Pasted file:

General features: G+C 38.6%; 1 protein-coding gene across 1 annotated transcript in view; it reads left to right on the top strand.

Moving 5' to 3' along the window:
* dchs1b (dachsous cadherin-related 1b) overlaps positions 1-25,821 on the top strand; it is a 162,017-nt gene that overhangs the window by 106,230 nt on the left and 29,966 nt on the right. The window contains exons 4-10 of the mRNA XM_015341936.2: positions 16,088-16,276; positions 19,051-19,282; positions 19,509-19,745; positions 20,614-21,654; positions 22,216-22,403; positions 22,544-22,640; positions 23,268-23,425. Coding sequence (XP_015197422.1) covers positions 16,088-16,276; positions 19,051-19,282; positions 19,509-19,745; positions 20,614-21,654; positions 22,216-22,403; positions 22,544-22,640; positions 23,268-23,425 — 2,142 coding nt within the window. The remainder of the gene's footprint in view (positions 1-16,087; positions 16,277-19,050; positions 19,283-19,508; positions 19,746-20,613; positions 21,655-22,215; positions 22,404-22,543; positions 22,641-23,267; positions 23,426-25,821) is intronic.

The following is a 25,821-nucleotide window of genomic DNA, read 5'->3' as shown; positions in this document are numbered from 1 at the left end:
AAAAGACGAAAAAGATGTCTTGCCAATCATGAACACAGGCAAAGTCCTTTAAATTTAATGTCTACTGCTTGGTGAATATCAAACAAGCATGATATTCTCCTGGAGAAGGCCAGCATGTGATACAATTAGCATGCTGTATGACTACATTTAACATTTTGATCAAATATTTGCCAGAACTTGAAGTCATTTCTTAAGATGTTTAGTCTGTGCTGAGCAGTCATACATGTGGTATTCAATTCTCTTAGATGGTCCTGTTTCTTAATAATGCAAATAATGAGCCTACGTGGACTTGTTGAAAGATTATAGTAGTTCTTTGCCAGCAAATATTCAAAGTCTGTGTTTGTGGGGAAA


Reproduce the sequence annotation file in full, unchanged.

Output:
General features: G+C 38.6%; 1 protein-coding gene across 1 annotated transcript in view; it reads left to right on the top strand.

Moving 5' to 3' along the window:
* dchs1b (dachsous cadherin-related 1b) overlaps positions 1-25,821 on the top strand; it is a 162,017-nt gene that overhangs the window by 106,230 nt on the left and 29,966 nt on the right. The window contains exons 4-10 of the mRNA XM_015341936.2: positions 16,088-16,276; positions 19,051-19,282; positions 19,509-19,745; positions 20,614-21,654; positions 22,216-22,403; positions 22,544-22,640; positions 23,268-23,425. Coding sequence (XP_015197422.1) covers positions 16,088-16,276; positions 19,051-19,282; positions 19,509-19,745; positions 20,614-21,654; positions 22,216-22,403; positions 22,544-22,640; positions 23,268-23,425 — 2,142 coding nt within the window. The remainder of the gene's footprint in view (positions 1-16,087; positions 16,277-19,050; positions 19,283-19,508; positions 19,746-20,613; positions 21,655-22,215; positions 22,404-22,543; positions 22,641-23,267; positions 23,426-25,821) is intronic.

The following is a 25,821-nucleotide window of genomic DNA, read 5'->3' as shown; positions in this document are numbered from 1 at the left end:
AAAAGACGAAAAAGATGTCTTGCCAATCATGAACACAGGCAAAGTCCTTTAAATTTAATGTCTACTGCTTGGTGAATATCAAACAAGCATGATATTCTCCTGGAGAAGGCCAGCATGTGATACAATTAGCATGCTGTATGACTACATTTAACATTTTGATCAAATATTTGCCAGAACTTGAAGTCATTTCTTAAGATGTTTAGTCTGTGCTGAGCAGTCATACATGTGGTATTCAATTCTCTTAGATGGTCCTGTTTCTTAATAATGCAAATAATGAGCCTACGTGGACTTGTTGAAAGATTATAGTAGTTCTTTGCCAGCAAATATTCAAAGTCTGTGTTTGTGGGGAAA